Yes!  Totally agree.  Campden is super cheap, and chlorophenol is horrible.

54
All Grain Brewing / Re: getting rid of clorine
« on: April 10, 2016, 06:32:39 AM »
I have found evidence on the WI DNR website that Milwaukee has used chloramines since at least about 2005.  Campden then is your safest bet.  Search around on here if you like, that's where I got it from:

http://dnr.wi.gov/topic/DrinkingWater/QualityData.html

55
All Grain Brewing / Re: 55% Efficiency after Batch Sparge
« on: April 09, 2016, 11:00:50 AM »
Any estimation on the type of efficiency achieved by using this method? (For projection sake next time)

What temperature do you heat the sparge water to? Is 195* safe to use?

You should experience an increase in efficiency of at least 5-10% with a double sparge.

195 F is perfect sparge temp for batch sparging.  You did good.

56
All Grain Brewing / Re: 55% Efficiency after Batch Sparge
« on: April 09, 2016, 09:42:10 AM »
Could it be that 3# of the 15# was flaked oats? Just realized that the oats are the only thing that I was told not to crush. The rest of the grains were crushed by the LHBS.

When you double sparge do you recycle my of the water, or just use less for each sparge?

The oats didn't hurt anything, that's not an issue.

Split the sparge in half.  Try to get 1/3 of your total preboil volume from the first runnings, then 1/3 from the first sparge and 1/3 from the second sparge.  The two sparges are the same 1/3 of the total each.

57
All Grain Brewing / Re: 55% Efficiency after Batch Sparge
« on: April 09, 2016, 09:03:49 AM »
Big beer, lots of grain = lower efficiency.  That's all this is, I think.  Could also be that the grains weren't crushed quite enough.  But the bigness of the desired beer and the big grain bill was the real killer.  For a big beer it's a good idea to double-sparge and boil for a long time, like 100-120 minutes, to rinse more of the sugars out of those grains and concentrate down more.  Otherwise you throw a lot of sugars away with just a single sparge because so much wort stays soaked into the huge grain bill.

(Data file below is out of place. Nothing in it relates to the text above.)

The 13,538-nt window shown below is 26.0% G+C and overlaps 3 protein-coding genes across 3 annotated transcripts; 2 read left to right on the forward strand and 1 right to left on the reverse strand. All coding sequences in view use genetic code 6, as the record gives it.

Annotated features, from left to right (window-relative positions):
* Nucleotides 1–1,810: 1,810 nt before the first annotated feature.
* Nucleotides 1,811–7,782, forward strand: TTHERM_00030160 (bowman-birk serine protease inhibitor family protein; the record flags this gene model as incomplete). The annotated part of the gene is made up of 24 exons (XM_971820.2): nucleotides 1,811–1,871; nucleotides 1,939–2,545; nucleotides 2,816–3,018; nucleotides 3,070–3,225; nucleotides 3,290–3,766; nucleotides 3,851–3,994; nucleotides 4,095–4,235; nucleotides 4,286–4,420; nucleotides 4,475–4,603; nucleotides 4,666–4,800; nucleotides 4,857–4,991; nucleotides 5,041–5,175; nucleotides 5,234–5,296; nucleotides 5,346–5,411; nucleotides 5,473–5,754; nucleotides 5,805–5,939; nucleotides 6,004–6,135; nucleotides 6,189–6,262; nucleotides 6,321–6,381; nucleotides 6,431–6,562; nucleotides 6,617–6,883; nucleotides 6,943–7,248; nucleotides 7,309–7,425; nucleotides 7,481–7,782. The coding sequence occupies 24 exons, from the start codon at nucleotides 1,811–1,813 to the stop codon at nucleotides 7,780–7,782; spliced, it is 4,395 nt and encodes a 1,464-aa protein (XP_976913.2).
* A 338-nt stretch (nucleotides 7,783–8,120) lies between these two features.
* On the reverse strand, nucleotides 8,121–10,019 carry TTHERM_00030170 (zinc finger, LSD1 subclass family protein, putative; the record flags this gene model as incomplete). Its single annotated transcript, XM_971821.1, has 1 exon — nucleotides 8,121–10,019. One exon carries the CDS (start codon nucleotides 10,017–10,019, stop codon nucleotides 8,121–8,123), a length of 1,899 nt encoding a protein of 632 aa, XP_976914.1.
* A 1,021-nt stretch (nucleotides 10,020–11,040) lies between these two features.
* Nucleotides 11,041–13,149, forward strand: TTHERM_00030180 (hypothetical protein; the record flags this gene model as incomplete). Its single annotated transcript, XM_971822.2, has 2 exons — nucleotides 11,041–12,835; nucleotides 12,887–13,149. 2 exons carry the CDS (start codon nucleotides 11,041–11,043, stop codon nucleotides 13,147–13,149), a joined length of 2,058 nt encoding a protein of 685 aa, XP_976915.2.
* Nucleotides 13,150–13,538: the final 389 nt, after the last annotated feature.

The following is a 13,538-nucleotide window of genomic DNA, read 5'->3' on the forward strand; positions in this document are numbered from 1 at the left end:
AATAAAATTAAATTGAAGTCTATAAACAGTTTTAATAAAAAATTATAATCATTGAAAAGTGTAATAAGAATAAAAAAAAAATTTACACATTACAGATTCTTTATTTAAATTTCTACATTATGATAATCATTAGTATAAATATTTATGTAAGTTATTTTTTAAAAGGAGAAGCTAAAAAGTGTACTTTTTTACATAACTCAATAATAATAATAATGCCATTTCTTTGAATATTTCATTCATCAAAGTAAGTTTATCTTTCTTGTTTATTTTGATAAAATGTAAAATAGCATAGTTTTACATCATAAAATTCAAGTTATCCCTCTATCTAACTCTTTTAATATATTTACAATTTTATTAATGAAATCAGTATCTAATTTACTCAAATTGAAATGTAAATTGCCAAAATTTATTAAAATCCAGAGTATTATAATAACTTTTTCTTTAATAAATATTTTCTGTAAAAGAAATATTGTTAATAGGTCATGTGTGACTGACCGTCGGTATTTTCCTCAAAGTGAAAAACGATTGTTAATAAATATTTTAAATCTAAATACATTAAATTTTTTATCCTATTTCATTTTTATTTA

Unlike the advice of others, for a big beer I also REDUCE the water to grain ratio, down to about 1.0 qt/lb.  This likewise forces you to sparge more, helping your efficiency significantly.

Otherwise, about 65% is about the best efficiency you could have hoped for, in my experience, with just a single sparge of a desired 1.080 beer.  So, 55% wasn't bad really.

58
All Grain Brewing / Re: getting rid of clorine
« on: April 08, 2016, 07:25:16 AM »
MKE uses a lot of chlorine.  Definitely use 1/4 Campden tablet per 5 gallons water.  Cheap insurance indeed.

59
Life is too short to drink bad beer.....

I say this more and more now anytime I'm drinking anything other than an imported German lager or truly classic example made in the States such as Lakefront Maibock (man is that beer ever awesome).   ;D

Jeez, I should really be brewing more lagers, and dumping way more batches.  Like probably 3/4 of them.

Actually my phrase is something more like, "Life is too short to drink anything other than world-class."  That's what I really mean.

60
I have dumped 11 batches in the past 11 years.  11 years ago, my average batch size was 3 gallons.  Today my average batch size is 2 gallons.  Overall average was probably around 2.7 gallons.  So, I have dumped an overall average of about 2.7 gallons per year.  However, I have responded 0 gallons because I have now dumped only 1 batch in the past 4 years, and hopefully have improved both my sanitation practices (now use glass fermenters only) and recipe formulations (due to research and experience) such that I won't need to dump any more hopefully.

So there you have my long-winded justification to go along with my brief click of the 0 number.  Not to mention, your survey didn't break down the gallons to figures between 0 and 5.   ;D